By Conor Mihell
Love him or hate him, it is impossible to deny the influence that outspoken Briton Derek Hutchinson had on the development and popularization of sea kayaking around the world. Just as the sport was gaining popularity in England and beginning to take root in North America in the mid-1970s, Hutchinson, a British Canoe Union (BCU) coach and veteran whitewater kayaker, penned Sea Canoeing, a game-changing textbook that described fundamental paddle strokes and offered innovative, step-by-step strategies for open-water rescues. He wrote it after setting a modern standard for expedition paddling: his 100-mile crossing of the North Sea from England to Belgium in 1976, piloting the “Baidarka” sea kayak he designed expressly for the purpose of tripping on big water.
Hutchinson went on to design 18 sea kayaks for manufacturers such as P&H and Current Designs. He called his classic Baidarka “the model upon which all sea kayaks are now based,” and controversially took credit for inventing decklines, bulkheads and hatches—key features that facilitate open-water rescue and that he claimed “probably saved thousands of lives.” These statements are hotly contended, but the fact remains that Hutchinson played a key role in pioneering the British style of sea kayak and later introducing the graceful curving lines, rubber hatch covers and skegs which define the genre to North American paddlers with the launch of the Current Designs Gulfstream in 1996.
“I owe Derek so much for what I know about sea kayaking, and for inspiring me to go for it and pursue my kayaking dreams,” wrote the late Eric Soares, co-founder of California’s Tsunami Rangers troupe of rough-water kayakers, on his blog in 2011. “We consider him our Sea Daddy.”
It took Hutchinson two tries to complete the North Sea crossing. His first attempt in 1975 ended with a rescue eight miles off the coast of France, after 34 grueling hours on the water. “It was 100 miles of the most unpredictable sea in the world,” he said. “No part of it’s more than 100 fathoms deep, so the slightest barometric alterations give huge seas, and the winds are dreadful.” Undeterred, Hutchinson returned to successfully complete the crossing in 31 hours the next year. Later, this same daunting stretch of open water thwarted an attempt by a team of sea kayakers led by accomplished Brit Sean Morley.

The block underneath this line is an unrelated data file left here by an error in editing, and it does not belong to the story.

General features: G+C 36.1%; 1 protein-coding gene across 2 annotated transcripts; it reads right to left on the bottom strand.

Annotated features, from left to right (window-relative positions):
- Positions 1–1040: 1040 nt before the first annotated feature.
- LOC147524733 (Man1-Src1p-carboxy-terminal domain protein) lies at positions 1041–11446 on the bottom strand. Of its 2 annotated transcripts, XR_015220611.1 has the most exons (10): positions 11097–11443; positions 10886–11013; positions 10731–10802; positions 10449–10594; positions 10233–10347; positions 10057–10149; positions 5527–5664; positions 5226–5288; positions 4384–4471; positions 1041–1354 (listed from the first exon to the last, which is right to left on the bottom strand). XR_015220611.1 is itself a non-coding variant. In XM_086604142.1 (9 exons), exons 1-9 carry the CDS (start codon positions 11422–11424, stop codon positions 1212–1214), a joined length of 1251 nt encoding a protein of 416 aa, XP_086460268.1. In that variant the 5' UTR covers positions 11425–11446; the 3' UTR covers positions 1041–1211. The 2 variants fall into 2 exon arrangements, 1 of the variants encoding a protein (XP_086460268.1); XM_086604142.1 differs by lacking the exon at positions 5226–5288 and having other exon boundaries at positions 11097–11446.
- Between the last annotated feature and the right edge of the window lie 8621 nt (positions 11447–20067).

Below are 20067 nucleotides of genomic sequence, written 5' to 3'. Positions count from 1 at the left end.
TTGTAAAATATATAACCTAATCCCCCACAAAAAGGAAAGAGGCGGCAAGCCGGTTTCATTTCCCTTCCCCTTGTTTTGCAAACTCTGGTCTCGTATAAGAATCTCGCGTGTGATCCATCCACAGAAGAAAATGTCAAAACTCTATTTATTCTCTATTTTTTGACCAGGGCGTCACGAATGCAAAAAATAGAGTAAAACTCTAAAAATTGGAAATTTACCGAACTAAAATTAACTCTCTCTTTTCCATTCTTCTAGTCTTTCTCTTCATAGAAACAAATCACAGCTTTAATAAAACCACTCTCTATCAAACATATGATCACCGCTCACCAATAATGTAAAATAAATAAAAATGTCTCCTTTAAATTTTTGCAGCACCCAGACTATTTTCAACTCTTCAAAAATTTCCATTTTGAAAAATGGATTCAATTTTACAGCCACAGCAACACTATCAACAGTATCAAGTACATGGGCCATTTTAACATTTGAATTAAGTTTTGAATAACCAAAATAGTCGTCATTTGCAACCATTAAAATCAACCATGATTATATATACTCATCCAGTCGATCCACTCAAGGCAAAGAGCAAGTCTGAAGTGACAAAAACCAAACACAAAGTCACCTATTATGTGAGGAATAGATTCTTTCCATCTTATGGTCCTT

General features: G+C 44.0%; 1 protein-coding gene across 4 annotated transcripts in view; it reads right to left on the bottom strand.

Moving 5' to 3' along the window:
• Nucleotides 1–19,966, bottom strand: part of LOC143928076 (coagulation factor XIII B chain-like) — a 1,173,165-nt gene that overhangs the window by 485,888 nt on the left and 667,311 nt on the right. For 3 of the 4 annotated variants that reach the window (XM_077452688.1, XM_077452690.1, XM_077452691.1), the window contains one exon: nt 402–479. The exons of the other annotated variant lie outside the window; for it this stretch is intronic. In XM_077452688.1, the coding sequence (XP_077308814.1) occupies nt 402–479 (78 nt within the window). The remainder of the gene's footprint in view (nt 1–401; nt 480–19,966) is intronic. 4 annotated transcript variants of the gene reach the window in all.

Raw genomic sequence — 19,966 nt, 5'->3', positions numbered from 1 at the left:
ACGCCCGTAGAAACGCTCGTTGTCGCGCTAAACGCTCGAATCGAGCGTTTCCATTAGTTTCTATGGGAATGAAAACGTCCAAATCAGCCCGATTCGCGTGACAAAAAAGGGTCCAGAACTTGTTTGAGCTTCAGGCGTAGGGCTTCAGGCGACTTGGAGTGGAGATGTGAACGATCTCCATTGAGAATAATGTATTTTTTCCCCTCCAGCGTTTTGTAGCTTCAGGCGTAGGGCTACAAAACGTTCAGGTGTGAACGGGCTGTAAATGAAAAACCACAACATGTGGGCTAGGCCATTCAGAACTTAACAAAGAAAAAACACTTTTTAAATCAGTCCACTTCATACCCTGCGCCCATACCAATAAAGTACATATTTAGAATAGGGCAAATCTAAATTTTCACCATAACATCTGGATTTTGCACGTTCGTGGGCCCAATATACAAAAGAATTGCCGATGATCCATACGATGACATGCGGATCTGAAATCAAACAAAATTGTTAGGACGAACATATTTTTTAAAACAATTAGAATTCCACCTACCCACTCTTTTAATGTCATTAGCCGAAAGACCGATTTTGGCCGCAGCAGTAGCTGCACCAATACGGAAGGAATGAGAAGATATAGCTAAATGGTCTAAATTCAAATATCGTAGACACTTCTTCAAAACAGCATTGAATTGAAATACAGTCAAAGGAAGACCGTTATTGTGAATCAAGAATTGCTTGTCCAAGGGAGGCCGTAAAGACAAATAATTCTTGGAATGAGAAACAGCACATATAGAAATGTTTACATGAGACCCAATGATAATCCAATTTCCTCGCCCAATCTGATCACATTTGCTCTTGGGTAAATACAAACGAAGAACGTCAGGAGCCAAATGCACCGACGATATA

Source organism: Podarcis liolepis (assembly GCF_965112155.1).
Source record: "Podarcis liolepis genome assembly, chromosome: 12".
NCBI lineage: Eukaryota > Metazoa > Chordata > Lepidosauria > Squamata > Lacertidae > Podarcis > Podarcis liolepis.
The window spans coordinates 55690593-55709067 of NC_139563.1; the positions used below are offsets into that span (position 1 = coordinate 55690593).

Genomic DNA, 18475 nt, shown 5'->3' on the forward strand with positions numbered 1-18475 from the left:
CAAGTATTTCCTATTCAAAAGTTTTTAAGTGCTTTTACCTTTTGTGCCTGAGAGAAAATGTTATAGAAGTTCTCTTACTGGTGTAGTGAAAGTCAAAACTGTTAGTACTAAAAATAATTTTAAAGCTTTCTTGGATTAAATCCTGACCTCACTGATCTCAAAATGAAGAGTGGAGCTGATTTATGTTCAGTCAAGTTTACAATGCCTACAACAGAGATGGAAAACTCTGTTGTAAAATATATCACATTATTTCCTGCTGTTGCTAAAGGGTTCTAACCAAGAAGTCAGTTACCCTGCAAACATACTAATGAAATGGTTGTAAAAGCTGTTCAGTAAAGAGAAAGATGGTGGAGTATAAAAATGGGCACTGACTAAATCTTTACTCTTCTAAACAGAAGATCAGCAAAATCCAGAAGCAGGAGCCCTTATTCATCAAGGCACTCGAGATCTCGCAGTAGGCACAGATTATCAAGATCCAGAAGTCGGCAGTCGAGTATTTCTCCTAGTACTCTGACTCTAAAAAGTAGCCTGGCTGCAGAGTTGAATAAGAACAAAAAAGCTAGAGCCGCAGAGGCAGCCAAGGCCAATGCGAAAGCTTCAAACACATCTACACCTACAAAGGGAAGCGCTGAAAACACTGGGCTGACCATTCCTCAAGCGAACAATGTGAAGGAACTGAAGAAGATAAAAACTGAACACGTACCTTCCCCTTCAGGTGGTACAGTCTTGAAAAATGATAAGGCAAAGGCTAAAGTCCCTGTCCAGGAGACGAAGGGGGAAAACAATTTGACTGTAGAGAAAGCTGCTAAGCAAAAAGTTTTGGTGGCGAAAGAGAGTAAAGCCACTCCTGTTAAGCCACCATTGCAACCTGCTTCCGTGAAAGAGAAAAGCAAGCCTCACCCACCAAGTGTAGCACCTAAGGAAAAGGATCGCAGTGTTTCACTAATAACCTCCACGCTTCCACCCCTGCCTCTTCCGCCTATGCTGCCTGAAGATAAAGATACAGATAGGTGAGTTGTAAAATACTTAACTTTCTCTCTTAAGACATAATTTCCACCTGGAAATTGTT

Besides his sea kayak designs and texts (The Complete Book of Sea Kayaking is now in its fifth edition), Hutchinson made waves in North American with his stylish paddling demonstrations and strong opinions. He partnered with Wayne Horodowich, the founder of Washington’s University of Sea Kayaking, to produce Beyond the Cockpit, an 111-minute video demonstrating Hutchinson’s trademark extended paddle turns and braces, among other feats of advanced boat control. In a 2007 interview at the West Coast Sea Kayak Symposium in Port Townsend, Wash., Hutchinson lambasted today’s BCU as being “consumed by bureaucracy.” Then he opined that most North American paddlers overdress and have fallen victim to gimmicky paddle designs.
“People I paddle with don’t dress for immersion … it’s been our philosophy to dress like sensible hill walkers,” he said. “Once you learn to roll you find you don’t have to roll … [Rolling is] a bit like asking a 747 pilot how often he has to use his parachute.”
Controversy aside, Hutchinson’s greatest contribution to sea kayaking relates to the generations of paddlers he inspired. “Sea kayaking gives a person the opportunity to venture on to a wild, unpredictable expanse in a craft that moves solely by the strength of their arm, directed by their experience and knowledge,” he wrote in The Complete Book of Sea Kayaking. “Facing the challenge of the sea in this way causes a paddler to journey into the genuine unknown—the unknown and untried areas of his own soul.”
Last Wednesday, Hutchinson died at his home in England. He was 79.